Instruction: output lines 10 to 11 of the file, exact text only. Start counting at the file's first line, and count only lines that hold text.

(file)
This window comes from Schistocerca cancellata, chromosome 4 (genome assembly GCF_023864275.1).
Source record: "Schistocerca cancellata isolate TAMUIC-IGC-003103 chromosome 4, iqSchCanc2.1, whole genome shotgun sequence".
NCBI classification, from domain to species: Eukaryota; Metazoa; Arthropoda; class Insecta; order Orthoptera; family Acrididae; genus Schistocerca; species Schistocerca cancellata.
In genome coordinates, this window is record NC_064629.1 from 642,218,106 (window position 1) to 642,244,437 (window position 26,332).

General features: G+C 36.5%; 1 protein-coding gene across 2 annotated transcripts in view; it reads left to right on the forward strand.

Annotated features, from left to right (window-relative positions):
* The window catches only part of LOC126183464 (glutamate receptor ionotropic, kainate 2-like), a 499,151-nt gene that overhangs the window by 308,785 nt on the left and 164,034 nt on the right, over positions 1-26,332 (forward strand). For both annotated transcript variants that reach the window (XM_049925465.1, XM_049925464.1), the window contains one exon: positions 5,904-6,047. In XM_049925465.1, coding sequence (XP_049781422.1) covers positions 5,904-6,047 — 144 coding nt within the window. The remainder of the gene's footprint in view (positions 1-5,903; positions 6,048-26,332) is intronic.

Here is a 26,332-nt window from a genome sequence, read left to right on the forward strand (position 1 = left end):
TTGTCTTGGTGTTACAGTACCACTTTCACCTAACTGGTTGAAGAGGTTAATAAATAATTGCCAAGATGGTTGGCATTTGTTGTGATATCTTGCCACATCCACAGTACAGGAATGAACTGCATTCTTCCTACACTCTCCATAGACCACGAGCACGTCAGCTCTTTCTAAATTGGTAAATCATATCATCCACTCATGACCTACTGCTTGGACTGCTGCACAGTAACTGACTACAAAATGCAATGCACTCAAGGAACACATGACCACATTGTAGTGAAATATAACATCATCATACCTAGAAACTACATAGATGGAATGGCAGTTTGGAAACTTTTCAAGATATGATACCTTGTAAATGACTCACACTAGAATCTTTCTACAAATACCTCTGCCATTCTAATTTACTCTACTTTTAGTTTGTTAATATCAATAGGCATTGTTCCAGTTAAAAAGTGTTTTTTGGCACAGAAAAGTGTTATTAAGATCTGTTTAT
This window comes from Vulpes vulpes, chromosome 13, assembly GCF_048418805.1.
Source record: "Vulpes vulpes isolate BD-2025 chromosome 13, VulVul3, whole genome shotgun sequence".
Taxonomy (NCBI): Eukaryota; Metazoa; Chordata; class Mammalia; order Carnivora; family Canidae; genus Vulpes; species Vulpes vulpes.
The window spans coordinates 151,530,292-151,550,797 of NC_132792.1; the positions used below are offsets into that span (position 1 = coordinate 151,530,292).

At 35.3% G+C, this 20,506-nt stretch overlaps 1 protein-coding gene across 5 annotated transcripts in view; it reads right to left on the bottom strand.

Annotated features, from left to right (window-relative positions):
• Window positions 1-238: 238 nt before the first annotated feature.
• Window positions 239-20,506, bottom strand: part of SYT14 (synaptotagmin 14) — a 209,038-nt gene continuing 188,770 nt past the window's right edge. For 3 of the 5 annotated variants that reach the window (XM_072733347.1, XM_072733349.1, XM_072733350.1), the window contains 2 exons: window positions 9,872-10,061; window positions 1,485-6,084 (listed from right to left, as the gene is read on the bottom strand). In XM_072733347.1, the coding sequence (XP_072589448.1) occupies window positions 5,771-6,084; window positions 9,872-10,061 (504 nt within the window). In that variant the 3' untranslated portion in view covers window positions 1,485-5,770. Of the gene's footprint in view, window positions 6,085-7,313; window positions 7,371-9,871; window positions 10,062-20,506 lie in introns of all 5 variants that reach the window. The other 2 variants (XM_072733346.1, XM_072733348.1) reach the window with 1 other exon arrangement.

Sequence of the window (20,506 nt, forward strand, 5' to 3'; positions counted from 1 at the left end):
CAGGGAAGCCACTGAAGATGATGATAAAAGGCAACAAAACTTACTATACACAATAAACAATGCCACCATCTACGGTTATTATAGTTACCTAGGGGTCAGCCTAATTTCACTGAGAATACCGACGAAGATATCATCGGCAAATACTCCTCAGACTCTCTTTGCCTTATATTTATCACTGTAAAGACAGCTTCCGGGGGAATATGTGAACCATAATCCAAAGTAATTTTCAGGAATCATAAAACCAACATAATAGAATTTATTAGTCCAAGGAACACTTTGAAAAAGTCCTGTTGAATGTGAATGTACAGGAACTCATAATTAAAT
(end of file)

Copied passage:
This window comes from Vulpes vulpes, chromosome 13, assembly GCF_048418805.1.
Source record: "Vulpes vulpes isolate BD-2025 chromosome 13, VulVul3, whole genome shotgun sequence".